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Anti-China bills pile up in Texas Legislature

By MAY ZHOU in Houston | chinadaily.com.cn | Updated: 2023-03-21 10:50

Lawmakers in Texas' Republican-controlled state Legislature are jumping on a bandwagon with bills aimed at making China an adversary.

Since SB 147, which would ban government entities, companies and citizens of China, the Democratic People's Republic of Korea, Iran and Russia from purchasing real property in Texas became widely known in mid-January, numerous bills of a similar nature have been proposed, all by Republican lawmakers.

Currently, there are nine bills primarily targeting China and other foreign countries in Texas.

The latest is HB 4736, proposed by state Representative Tony Tinderholt. It would shut the door of the state's higher educational institutions to students who are citizens of China, Iran, the DPRK or Russia. It would also prohibit Texas universities and colleges from admitting those without a legal status in the US.

The bill echoes a comment by a former candidate for state representative. Shelley Luther, a Dallas salon owner who was defeated in the 2022 election. She tweeted last year that Chinese students should be banned from "attending all Texas universities" as part of her campaign message.

An online comment about the bill by someone who used the name Sam said: "There were tons of Chinese students at my university. They were some of the smartest, kindest and most hard-working people at my college."

"As a person in academia, a college level teacher, and a friend to many international students: this is just blatantly racist and stupid," another online comment with the name Kasey said. "They pay big money (out of state tuition y'all) to come and study here. Money that can be used to help struggling American students."

The bill, if passed, would have a major impact on Texas colleges and universities financially.

According to ApplyBoard, Texas is the third most popular destination for international students in the US. For the academic year 2020-21, despite the decline of international enrollment due to the pandemic, close to 13,000 Chinese students were registered in universities and colleges in Texas.

In Houston, 1 in every 5 international students was from China for the 2020-21 academic year, and in Dallas, 16 percent of international students were from China.

For the 2022-23 academic year, 1,415 Chinese students were enrolled at the University of Texas in Austin, one of the top public schools in the state.

SB 711 would require foreign entities, businesses and individuals from countries identified as posing a risk to US national security to disclose their nation of origin when purchasing real property. It also allows the seller to end the sale agreement based on such disclosure without any penalty or liability.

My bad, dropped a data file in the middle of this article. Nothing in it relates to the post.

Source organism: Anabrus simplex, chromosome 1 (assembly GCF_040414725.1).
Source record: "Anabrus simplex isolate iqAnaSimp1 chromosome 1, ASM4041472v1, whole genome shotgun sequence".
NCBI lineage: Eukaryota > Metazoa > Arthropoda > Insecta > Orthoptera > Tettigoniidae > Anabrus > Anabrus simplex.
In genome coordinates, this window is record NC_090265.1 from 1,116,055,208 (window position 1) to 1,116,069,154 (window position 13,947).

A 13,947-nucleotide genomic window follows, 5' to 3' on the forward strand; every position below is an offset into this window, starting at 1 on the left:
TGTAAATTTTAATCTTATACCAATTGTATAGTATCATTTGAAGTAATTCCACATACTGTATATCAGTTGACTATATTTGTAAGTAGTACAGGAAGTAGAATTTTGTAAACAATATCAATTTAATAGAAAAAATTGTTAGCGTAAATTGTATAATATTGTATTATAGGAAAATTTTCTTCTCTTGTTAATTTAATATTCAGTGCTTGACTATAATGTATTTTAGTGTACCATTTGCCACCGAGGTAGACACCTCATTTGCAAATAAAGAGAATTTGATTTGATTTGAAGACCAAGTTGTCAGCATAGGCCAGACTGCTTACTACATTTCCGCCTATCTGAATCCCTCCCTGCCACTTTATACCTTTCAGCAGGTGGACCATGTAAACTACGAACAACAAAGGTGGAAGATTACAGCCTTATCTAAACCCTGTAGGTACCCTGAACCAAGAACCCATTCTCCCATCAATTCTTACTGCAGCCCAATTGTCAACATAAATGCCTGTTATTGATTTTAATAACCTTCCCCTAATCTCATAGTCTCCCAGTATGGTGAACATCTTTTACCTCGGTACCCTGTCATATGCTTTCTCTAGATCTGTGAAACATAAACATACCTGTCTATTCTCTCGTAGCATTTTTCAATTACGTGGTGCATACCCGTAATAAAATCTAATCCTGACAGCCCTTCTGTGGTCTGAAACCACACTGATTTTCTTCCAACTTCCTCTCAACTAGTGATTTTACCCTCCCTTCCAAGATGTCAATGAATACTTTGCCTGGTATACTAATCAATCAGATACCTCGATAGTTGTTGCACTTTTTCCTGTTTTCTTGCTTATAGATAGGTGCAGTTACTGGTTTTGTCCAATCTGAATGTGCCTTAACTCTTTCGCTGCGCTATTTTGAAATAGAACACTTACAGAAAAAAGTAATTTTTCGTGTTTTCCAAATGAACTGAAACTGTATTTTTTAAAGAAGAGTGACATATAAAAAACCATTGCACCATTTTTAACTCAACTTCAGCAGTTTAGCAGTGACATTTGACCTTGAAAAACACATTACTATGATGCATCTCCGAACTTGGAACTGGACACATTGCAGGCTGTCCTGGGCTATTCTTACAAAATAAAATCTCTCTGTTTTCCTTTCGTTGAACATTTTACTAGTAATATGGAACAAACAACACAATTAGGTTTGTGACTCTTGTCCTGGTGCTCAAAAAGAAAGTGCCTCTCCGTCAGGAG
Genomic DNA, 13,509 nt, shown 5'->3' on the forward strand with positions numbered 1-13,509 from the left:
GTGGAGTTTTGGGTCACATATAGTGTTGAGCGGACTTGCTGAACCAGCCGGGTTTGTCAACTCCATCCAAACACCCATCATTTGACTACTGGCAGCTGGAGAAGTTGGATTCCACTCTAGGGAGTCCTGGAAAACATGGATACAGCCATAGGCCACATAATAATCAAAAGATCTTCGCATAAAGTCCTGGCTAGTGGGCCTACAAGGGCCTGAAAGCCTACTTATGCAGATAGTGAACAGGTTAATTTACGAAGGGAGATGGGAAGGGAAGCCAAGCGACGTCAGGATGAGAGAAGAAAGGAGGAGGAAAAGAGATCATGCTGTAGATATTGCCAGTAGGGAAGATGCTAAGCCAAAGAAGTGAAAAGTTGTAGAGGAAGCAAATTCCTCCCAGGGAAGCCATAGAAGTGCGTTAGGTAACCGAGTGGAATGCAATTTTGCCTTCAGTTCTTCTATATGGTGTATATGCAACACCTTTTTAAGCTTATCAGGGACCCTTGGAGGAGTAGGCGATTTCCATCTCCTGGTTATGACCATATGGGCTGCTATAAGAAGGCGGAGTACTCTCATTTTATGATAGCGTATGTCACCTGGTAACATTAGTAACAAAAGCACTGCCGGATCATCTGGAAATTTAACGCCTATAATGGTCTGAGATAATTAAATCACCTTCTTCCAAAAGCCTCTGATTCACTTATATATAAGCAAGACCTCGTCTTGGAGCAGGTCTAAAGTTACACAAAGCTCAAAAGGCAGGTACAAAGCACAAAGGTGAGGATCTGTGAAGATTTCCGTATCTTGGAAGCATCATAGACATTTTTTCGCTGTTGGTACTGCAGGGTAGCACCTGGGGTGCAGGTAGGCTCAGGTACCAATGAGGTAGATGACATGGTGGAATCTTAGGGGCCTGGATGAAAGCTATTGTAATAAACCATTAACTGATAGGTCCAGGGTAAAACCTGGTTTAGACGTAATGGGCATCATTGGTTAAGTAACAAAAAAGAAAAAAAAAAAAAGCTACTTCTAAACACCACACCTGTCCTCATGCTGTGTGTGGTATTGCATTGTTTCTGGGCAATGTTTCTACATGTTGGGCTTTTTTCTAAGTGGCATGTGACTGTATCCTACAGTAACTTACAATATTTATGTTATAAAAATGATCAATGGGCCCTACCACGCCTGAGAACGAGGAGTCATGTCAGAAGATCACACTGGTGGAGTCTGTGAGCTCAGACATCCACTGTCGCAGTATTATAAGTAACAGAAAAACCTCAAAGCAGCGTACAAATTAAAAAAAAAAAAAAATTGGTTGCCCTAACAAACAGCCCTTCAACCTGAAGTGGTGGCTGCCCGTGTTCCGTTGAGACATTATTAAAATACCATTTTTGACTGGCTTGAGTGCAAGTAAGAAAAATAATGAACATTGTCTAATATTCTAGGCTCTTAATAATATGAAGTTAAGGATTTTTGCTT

HB 4006 would prohibit government entities and companies of China, Iran, Russia or the DPRK from purchasing real property in Texas. If violated, the involved party would have one year to divest the property or face forced sales, with the proceeds going to the Texas general revenue fund.

SB 1441 would allow the state to forfeit real property owned by an alien, foreign company or government entity if the property is deemed to be used in a manner that violates state or federal law or creates a risk to the state's critical infrastructure. The bill defines infrastructure as properties in about 20 categories, including general industries such as financial services, healthcare, wastewater, food and agriculture.

Another bill, HB 2788, would make it a criminal offense for citizens, companies and government entities of designated countries to acquire real property in Texas. The "designated countries" will be decided by the governor.

The bill proposes harsh punishments for violators: jail time and a hefty fine — the greater of $250,000 or 50 percent of the market value of the real property in violation. In addition, the state will forfeit the property to be managed and owned by the Texas General Land Office.

SB 552 would prohibit a contract or agreement with foreign-owned companies of China, Iran, Russia or the DPRK or any country designated by the governor in connection with projects of critical infrastructure and agricultural land. Critical infrastructure includes "a communication infrastructure system, cybersecurity system, electric grid, hazardous waste treatment system, or water treatment facility".

HB 2425 would prohibit a governmental entity from entering a contract with a company for goods or services unless the contract contains a written verification from the company that it isn't a Chinese company.

HB 1075 is the only bill that isn't targeting China exclusively. It proposes to prohibit a foreign government, company or other entity that is directly or indirectly held or controlled by a foreign government and its subsidiaries from leasing, purchasing or otherwise acquiring title to or holding any other interest in agricultural land in the state.

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